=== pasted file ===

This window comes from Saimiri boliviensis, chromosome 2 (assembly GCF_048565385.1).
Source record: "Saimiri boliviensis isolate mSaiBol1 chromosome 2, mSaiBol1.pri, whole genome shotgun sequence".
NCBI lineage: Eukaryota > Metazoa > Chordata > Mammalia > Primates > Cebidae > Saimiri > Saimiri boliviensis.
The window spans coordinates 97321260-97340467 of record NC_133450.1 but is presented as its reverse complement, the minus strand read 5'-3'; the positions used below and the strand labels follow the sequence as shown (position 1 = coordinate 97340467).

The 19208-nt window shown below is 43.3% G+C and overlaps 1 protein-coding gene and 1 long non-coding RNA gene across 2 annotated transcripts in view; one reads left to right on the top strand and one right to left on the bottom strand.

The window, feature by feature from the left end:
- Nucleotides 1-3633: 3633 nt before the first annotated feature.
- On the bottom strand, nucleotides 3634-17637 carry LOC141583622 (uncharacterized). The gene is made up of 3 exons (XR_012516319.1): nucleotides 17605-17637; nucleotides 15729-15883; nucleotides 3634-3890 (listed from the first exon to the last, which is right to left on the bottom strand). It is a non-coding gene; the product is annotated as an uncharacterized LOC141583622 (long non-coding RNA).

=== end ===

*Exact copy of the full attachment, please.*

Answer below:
This window comes from Saimiri boliviensis, chromosome 2 (assembly GCF_048565385.1).
Source record: "Saimiri boliviensis isolate mSaiBol1 chromosome 2, mSaiBol1.pri, whole genome shotgun sequence".
NCBI lineage: Eukaryota > Metazoa > Chordata > Mammalia > Primates > Cebidae > Saimiri > Saimiri boliviensis.
The window spans coordinates 97321260-97340467 of record NC_133450.1 but is presented as its reverse complement, the minus strand read 5'-3'; the positions used below and the strand labels follow the sequence as shown (position 1 = coordinate 97340467).

The 19208-nt window shown below is 43.3% G+C and overlaps 1 protein-coding gene and 1 long non-coding RNA gene across 2 annotated transcripts in view; one reads left to right on the top strand and one right to left on the bottom strand.

The window, feature by feature from the left end:
- Nucleotides 1-3633: 3633 nt before the first annotated feature.
- On the bottom strand, nucleotides 3634-17637 carry LOC141583622 (uncharacterized). The gene is made up of 3 exons (XR_012516319.1): nucleotides 17605-17637; nucleotides 15729-15883; nucleotides 3634-3890 (listed from the first exon to the last, which is right to left on the bottom strand). It is a non-coding gene; the product is annotated as an uncharacterized LOC141583622 (long non-coding RNA).